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Old 11-16-2009, 04:39 AM
 
Location: 30-40N 90-100W
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If they find it offensive I'll refrain even if I don't entirely get it.

I don't know if that's entirely PC. To a degree I think of "PC" as more about condescending liberal trying to make people "feel better." For example "Native American" was PC. So far as I can tell American Indians did not have much to do with that being popularized, it was just white people upset because gee they aren't from India so maybe it's insulting. However American Indians I think generally prefer "American Indian" or have no preference. I haven't seen many, maybe not any, that prefer "Native American." And there's a case to be made that Columbus called them Indians because he thought he was in "The Indies" which can be used as a vague catch-all term for "those islands way over there somewhere." The islands he actually discovered are still called "The West Indies."

Although "Native American" is useful when you need a blanket-term that includes the Inuit/Yupik/Eskimo. They don't deem themselves "American Indians", are ethnically/linguistically distinct from any American Indian people, and in the past anyway they actively disliked being called "American Indians." I think their people and the Alaskan Indians didn't always interact well when they did interact.

Anyway back to the Oriental thing. I think it's a useful term, but I think part of the offense might be "Orientalism." This at times meant emphasizing how "Oriental" cultures and people were strange or exotic. So possibly "Oriental", for some, seemed to fit into the stereotype that they are perpetually foreign and exotic and strange. That they don't think or feel the way we Occidentals do. That might seem laughable, but I've read stories from the 1940s or even later that treat Orientals almost like space aliens who have "ancient wisdom" or are inscrutable. So maybe the term had been linked to that kind of baggage. Similarly "***" is offensive, but "Brit" usually isn't because "***" has a good deal of baggage that "Brit" doesn't. The anti-Japanese slur is offensive enough it got blocked. Anyway California had Klansmen like organizations to "Swat the Japanese-slur" but I don't know if any place had "Beat the Brits" brigades.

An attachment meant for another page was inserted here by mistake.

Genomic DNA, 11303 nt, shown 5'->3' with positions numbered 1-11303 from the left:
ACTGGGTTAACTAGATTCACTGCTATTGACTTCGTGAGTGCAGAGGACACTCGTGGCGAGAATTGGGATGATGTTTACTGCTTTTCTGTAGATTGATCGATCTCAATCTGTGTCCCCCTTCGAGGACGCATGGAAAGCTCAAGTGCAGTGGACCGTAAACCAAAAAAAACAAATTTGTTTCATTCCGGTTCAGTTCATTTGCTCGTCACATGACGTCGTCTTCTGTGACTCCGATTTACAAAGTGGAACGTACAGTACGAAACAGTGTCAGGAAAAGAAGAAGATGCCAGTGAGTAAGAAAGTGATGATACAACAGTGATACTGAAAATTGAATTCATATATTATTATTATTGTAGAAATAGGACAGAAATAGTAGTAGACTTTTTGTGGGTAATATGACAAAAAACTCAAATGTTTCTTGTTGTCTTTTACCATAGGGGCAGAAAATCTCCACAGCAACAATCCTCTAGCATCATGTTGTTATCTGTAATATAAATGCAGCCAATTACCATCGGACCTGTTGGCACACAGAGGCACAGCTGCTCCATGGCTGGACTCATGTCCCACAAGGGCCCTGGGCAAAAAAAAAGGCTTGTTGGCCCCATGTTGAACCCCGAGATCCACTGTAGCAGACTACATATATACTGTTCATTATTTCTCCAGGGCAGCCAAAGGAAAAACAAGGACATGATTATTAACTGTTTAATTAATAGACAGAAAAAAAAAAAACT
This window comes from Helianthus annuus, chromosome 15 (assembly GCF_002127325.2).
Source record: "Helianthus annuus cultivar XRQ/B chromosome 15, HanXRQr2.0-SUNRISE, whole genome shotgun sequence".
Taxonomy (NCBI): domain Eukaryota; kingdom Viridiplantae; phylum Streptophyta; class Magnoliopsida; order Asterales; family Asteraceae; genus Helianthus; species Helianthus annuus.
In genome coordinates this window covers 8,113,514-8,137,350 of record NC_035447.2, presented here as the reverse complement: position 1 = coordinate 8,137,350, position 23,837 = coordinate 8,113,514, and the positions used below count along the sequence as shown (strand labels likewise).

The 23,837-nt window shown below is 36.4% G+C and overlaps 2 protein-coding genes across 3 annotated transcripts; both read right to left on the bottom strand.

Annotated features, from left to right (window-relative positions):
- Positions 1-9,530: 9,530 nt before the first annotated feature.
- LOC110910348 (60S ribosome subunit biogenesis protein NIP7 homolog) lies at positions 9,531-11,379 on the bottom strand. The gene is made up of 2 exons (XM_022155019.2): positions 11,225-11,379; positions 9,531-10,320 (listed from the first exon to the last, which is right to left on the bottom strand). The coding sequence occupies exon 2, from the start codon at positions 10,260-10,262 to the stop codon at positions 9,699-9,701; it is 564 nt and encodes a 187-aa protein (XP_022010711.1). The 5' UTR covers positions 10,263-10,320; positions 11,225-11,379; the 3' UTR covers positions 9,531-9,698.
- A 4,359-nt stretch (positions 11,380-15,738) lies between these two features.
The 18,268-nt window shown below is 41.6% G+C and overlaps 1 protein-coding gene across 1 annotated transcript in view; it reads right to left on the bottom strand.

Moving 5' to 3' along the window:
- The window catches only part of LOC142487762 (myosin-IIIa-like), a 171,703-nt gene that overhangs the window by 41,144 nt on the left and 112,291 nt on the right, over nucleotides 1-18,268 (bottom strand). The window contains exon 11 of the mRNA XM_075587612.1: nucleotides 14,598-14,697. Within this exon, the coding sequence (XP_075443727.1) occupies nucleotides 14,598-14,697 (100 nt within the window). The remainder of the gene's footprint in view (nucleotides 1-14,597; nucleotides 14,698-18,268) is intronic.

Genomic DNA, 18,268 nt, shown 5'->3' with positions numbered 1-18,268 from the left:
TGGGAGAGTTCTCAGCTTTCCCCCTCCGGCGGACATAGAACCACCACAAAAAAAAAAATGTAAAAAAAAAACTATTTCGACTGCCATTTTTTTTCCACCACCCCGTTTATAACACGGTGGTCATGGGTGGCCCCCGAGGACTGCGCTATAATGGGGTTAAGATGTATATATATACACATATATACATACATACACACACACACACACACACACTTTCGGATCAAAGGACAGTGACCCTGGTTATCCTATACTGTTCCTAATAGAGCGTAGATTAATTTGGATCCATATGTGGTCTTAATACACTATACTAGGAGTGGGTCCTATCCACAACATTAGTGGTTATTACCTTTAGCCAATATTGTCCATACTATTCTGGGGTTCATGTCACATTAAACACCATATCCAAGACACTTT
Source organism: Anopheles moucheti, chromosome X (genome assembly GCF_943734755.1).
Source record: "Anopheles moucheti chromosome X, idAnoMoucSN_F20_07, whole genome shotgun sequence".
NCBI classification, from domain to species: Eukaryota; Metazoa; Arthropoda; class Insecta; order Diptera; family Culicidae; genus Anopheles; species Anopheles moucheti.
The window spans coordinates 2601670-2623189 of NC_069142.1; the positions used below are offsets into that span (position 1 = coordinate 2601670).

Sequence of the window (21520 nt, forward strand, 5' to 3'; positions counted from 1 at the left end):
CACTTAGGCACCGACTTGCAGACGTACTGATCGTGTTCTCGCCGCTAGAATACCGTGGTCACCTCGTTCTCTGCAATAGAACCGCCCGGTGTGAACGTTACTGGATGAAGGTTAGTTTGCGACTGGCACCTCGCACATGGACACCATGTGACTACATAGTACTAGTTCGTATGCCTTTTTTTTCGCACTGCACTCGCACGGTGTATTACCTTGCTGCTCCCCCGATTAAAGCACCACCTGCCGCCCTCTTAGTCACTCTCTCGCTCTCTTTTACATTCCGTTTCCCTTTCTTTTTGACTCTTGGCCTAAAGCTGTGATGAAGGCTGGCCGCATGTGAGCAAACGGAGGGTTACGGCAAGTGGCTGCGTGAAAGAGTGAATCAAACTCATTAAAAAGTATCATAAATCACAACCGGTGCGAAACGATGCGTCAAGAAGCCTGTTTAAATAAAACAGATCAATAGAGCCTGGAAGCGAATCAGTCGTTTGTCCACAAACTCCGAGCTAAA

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Old 11-16-2009, 08:12 AM
 
11,187 posts, read 22,411,839 times
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Originally Posted by Lycanmaster View Post
It's still probably used to varying degrees in middle America (meaning the MidWest and South). Even in Hawaii with its Asian majority, I've heard that Oriental is still used alot...

And in Europe the term is still used as well..
Why would the Midwest use the term "Oriental" to describe people more than the West or East??? That just seems kinda random.

I grew up in Iowa and never heard anyone use the term oriental to describe anything unless they were in the market for some specific rugs or furniture. My grandmother's friend in Des Moines and my parents friends in a very small town up north of where I grew up both traveled quite a bit around Japan and Hong Kong it the 1960's and 1970's - so I know I heard the term from them describing some of the things they had in their house and their origins.

As far as describing people - no one ever did it because it was rude. The only person I've ever heard use that term who wasn't doing it purely as sarcasm or making a stupid joke was a kid on our dorm floor in Iowa City who asked another kid about being "oriental". He was from Jersey for whatever that's worth - but I think it was more that he was just pretty stupid.

The kid he asked was Asian, but for all intents and purposes, he was as "white" as everyone else in his rural setting or the rest of us from Iowa. His parents adopted him from Vietnam in the late 1970's when he was a month old. The response was something like "what? do I look like a fu**ing rug dude?".
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